Hunger pangs would soon become pangs of regret however.
Our first gut punch was in witnessing mom’s two day cooking composition fold like cheap lawn furniture (also aluminum/tin based) within the flimsy confines of a disposable pan.
The horizontal base that supported the bounty in which we were about to receive, once removed from the oven rack, stood absolutely no chance against the forces of nature when it was held by oven-mitted hands only at the very ends of this now obvious wafer-thin excuse for a casserole dish.
The second shock wave came when we saw the now Veed formation of what was once a flat, supportive base.
Lots of things buckled in the 70’s.
Shoes, belts, family units, California freeways during the big quake.
But, let’s get back to horror at hand here.
We are talking about a crumbling of crisis-like proportions happening right in our very own kitchen, in front of very own eyes AND we were hungry.
Sure, we had some preparedness training in our early school days, but there was a glaring gap in our emergency education and it would soon be made skin and psyche scarringly obvious.
We all know that in case a car pulls up slowly by your side while you are walking and a stranger offers you candy and a ride, you (get the candy if you can and then) drop your book bag and run like hell, then hide and stress eat candy until the coast is clear.
In case of fire, stop, drop and roll.
In case of nuclear blast, duck and cover under a desk.
But where, oh where, in the safety manual did it ever explain what to do in case of lasagna droopage and droppage?
Oh the travesty of the slow motion meltdown that henceforth followed.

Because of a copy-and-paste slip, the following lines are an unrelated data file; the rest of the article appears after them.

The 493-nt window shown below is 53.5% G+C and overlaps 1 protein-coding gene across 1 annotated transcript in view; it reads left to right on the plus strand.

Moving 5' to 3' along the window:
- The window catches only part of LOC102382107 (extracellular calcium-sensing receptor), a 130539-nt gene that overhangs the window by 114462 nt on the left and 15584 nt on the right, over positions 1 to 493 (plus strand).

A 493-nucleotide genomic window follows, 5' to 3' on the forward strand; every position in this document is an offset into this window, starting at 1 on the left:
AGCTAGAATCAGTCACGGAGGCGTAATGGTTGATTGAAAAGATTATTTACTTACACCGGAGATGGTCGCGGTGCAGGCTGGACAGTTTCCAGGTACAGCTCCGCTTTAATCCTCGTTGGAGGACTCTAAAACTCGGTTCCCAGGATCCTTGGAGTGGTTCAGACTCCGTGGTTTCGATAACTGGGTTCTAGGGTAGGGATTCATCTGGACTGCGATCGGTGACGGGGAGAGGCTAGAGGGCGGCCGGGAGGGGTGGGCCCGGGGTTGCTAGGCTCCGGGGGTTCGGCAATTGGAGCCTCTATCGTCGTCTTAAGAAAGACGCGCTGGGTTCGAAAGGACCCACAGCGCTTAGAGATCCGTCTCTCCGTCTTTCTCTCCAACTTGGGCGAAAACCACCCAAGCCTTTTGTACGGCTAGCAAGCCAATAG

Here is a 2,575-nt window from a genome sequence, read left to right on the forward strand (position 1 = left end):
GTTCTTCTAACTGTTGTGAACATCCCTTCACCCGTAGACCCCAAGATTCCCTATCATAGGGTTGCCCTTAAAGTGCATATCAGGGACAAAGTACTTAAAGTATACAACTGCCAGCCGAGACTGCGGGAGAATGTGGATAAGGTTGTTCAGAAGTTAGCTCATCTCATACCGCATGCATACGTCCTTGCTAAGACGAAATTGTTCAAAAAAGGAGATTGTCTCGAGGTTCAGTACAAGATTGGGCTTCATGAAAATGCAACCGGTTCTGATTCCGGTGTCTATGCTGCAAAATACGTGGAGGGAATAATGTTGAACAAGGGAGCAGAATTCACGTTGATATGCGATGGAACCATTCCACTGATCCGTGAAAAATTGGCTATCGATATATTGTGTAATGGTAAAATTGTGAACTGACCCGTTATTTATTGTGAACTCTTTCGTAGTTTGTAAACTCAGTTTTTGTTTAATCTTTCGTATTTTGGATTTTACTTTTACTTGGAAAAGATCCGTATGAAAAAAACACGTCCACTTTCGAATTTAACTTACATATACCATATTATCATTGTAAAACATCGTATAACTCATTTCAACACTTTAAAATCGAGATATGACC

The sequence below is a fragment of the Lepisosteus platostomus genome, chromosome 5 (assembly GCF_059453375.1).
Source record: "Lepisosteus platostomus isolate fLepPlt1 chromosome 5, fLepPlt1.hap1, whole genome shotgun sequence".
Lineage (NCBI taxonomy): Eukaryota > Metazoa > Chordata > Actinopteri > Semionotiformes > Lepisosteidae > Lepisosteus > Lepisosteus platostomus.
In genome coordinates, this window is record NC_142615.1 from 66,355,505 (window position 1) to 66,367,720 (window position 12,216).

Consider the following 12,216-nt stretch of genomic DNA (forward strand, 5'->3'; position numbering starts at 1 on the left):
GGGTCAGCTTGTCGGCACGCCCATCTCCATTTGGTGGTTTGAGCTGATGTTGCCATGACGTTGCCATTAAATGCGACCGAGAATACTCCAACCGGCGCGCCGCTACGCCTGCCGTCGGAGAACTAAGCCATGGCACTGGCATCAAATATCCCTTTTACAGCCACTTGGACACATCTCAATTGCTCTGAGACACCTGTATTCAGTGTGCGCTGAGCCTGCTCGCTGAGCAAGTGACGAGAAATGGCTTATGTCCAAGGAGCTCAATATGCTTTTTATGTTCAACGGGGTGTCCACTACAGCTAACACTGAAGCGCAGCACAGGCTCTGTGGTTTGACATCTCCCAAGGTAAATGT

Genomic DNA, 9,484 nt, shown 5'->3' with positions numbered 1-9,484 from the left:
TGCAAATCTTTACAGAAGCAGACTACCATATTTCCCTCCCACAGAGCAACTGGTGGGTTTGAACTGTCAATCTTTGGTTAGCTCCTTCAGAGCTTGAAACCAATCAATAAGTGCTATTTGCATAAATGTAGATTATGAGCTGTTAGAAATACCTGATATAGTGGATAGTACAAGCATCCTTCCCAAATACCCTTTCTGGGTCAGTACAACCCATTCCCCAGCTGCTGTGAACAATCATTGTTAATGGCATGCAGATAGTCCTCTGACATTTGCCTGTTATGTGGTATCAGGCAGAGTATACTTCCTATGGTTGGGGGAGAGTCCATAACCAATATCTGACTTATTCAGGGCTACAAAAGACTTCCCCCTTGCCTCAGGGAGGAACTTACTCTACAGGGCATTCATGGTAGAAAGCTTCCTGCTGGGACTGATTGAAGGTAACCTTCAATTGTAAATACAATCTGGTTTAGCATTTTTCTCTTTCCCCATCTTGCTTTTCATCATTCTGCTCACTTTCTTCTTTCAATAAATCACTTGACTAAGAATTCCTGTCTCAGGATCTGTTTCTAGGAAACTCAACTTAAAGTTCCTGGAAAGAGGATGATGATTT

As the bow broke and the pasta did fall, down came the casserole, and was about to obliterate all.
This boiling, bubbling, Bolognese of biblical proportions was about to fall and the burning was to befall us.
The splash zone from the initial impact of the “pan” hitting the floor reached every wall of the dining area and blasted everyone and everything in its path.
If you’ve seen any of those napalm in Nam forest afire footages, it looked kind of like that.
The traceable trajectory was evidenced in radiating rays of red ragu.
Yet, these gravy waves were not the only thing from which to to fear or flee.
Also of threatening concern, were what now hung as multiple swords of Damocles precariously poised above our heads.
The magma of molten mozzarella that erupted from the impact on the floor, now dangled dangerously from the ceiling in the form of steaming, streaming stalactites.
I recall our sauce soaked stocking feet flaying and fluttering in the desperate attempt to cool the burning from the baking and to free the hot skin from the hot socks.
Parmesan and polyester had a similar melting point it seemed.
Scalps were seared with strands of cheese and strips of noodles.
The lasagna layers, were re-assembling themselves outside the realm of the pan that could not contain them.
Like a wild, dying animal that keeps flailing, the lasagna’s layers kept on fighting to survive by unleashing their wrath upon our squirming bodies.
You’d think this would have been enough of a life lesson for us to never be in need of dieting in the years to follow.
We had just experienced the truest, most extreme form of food aversion therapy one could imagine.
Yet, still we prevailed by being bigger than our baking beating and rising above our raising by becoming borderline obese in the 80’s (more on that another day).
When it comes to the specific saga of this lava-sagna, I’m sure there’s a lesson here somewhere.
There must be.
For something to leave such an indelible mark, in the form of a cheese induced scar in this case, you have to assign it meaning, right?
Maybe the lesson is that when the sanctity of a Sunday supper is raised to biblical heights, be prepared for it to fall from grace (or the oven, or the ceiling) in conversely monumental proportion.
The serving of the Sermon on the Mount yielded into the magmatic massacre of Mount Vesuvius.
Perhaps, simply, the lesson is that we should invest more in head to toe flame retardant fashion when dining at home if we are going to go cheap on bakeware and lazy on clean up.
Or, just stick to cold cereal.
As far as I know, no one has been injured in the making or eating of that…